May 1, 2011

wet farm, tired farmers

This weather is testing our patience and threatening to dampen our spirits. I think it's safe to say that this spring will stand out as one of the most challenging for all farmers. I know it has been for us, for many reasons. Still raining here with a bit of sun in between and more rain in the forecast. Let me start off by saying that we're feeling incredibly grateful to just have rain to complain about while folks in other states have felt much, much worse. I mean seriously, we're happy to still have our farm, our home and our animals safe.

But this weather had made it really difficult to farm. Unfortunately, even though we've had days of sun here and there, it's still too wet to get into the fields with a tractor, which we desperately need to do. We have to start transplanting things into the ground so there's food ready for the start of the CSA. We need at least 2-3 days of consecutive dry, sunny days to be able to get into the fields without doing irreversible damage. If we drive on the soil now and try to work it with a tractor, we risk every farmer's worst enemy...soil compaction. And that's something that never goes away. So, we wait.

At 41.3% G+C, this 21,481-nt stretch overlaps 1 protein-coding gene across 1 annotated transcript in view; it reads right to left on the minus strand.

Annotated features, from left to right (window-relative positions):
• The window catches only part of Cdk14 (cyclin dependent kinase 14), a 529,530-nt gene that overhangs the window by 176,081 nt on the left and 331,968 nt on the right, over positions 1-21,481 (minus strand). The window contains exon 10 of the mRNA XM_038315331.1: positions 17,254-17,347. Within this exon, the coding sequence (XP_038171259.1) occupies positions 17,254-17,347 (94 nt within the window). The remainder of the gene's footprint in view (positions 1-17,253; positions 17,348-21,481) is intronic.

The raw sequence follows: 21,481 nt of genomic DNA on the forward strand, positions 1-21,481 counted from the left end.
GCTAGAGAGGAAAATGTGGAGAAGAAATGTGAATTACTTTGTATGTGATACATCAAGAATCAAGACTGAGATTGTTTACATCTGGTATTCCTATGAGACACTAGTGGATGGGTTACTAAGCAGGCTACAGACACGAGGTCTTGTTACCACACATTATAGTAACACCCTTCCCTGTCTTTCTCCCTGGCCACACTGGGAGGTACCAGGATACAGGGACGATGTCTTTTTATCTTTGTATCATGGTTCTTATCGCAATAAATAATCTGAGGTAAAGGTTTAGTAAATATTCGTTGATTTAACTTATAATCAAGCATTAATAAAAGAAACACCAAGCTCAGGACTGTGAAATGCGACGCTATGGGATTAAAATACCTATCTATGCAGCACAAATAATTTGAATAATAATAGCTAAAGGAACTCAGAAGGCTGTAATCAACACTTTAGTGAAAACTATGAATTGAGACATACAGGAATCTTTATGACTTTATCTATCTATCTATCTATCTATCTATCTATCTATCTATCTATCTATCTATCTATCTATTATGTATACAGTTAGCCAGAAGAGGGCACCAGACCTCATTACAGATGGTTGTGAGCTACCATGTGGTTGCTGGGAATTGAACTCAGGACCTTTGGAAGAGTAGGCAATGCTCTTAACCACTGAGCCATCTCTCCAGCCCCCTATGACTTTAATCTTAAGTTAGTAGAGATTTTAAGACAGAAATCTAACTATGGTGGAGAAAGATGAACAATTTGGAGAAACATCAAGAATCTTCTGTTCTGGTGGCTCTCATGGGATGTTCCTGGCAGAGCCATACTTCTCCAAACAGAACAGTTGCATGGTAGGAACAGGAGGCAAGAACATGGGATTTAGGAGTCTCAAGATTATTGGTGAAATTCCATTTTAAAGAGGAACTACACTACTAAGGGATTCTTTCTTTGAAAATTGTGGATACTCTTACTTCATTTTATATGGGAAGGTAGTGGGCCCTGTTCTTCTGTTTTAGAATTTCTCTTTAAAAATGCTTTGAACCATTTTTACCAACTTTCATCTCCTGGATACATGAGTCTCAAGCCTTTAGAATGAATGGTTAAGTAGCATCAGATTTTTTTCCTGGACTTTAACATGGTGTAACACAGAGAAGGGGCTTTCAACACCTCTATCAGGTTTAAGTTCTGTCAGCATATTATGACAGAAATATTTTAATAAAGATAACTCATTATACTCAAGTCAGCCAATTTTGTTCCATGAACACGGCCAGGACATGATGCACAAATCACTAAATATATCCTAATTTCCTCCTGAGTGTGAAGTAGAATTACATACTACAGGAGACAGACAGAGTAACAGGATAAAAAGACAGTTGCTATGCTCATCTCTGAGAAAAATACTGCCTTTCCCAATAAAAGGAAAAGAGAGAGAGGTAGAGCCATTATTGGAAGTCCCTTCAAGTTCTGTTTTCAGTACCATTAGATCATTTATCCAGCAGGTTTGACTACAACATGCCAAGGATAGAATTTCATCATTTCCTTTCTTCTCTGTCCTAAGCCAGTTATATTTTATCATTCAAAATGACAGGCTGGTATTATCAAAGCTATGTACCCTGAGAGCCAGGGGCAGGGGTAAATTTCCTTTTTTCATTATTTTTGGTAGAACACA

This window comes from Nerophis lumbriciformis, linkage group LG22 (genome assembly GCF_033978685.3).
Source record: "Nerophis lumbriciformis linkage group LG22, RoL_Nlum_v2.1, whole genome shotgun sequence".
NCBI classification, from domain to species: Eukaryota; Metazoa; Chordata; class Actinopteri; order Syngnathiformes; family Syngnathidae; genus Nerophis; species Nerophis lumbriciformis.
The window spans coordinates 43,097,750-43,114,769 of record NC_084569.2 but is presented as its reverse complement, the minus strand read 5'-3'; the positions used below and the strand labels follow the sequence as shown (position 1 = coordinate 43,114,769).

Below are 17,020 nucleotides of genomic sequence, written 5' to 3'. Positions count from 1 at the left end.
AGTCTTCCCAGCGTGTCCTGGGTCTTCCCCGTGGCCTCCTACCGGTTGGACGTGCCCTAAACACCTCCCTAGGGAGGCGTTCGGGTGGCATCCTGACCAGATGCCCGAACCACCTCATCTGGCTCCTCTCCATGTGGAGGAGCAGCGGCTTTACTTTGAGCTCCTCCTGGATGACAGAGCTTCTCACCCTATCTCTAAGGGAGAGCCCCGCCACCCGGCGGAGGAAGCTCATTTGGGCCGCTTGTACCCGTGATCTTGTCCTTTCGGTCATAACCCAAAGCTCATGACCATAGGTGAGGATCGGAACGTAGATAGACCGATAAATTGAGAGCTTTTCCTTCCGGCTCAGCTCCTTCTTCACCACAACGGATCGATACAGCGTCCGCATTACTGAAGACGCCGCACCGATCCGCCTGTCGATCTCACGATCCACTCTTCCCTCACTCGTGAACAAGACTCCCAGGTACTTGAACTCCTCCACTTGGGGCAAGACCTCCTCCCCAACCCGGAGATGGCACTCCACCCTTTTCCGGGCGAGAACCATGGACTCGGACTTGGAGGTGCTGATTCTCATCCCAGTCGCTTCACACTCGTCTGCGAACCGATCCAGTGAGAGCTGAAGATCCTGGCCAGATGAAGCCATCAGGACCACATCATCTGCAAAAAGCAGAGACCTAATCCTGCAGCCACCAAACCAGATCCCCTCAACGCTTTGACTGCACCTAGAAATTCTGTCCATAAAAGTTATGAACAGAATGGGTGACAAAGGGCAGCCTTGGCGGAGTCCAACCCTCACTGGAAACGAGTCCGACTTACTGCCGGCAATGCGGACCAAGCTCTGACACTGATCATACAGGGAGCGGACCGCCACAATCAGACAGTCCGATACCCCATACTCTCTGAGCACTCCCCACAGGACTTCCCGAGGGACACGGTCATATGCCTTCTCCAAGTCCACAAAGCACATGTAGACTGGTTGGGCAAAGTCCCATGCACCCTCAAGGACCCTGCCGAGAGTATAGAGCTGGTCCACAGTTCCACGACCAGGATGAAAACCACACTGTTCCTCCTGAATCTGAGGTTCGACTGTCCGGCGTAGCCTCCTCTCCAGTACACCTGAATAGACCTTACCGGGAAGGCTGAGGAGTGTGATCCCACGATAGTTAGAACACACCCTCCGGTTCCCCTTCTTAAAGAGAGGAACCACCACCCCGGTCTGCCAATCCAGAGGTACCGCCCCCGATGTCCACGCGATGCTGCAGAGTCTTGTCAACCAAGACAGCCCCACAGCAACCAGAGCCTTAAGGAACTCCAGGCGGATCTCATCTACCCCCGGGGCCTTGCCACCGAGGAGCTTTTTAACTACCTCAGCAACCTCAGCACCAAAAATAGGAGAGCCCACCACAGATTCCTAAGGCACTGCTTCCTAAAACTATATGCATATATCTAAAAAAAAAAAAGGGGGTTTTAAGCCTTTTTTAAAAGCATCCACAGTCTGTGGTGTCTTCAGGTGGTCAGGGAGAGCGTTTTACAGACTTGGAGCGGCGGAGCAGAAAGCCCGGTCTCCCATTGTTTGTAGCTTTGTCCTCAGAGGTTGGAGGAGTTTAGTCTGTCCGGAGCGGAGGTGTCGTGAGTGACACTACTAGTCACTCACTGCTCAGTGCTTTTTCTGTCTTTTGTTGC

And we wait.

We're hoping that our CSA members will understand if things end up being slightly later than usual. This past week we resorted to doing some of the tractor work by hand just to get some veggies in the ground. It was 3 days of back breaking work. The rows had already been spaded but it has been so long since we've been waiting to plant that grass had started to grow. We knew that if we didn't weed the grass out now, it would be a weeding nightmare in the future. It took us 3 days to weed and plant 2 whole rows by hand but we did it and we finally have some broccoli, chinese cabbage and kohlrabi in the ground! Add that to the few things we already have in the field and the things growing in our high tunnels and we just may squeak by.

The lambs are doing well and are spending the sunny days (few and far between) outside frolicking. They're even starting to nibble on some grass. All of the winged creatures on the farm are being shuffled around as we prepare for the arrival of our first batch of broiler chicks coming this week.

And the new high tunnel? Well, we're getting there!

1 comment:

  1. Hey guys! I know what you mean, I am getting a bit worried too. Here's to doing the work by hand!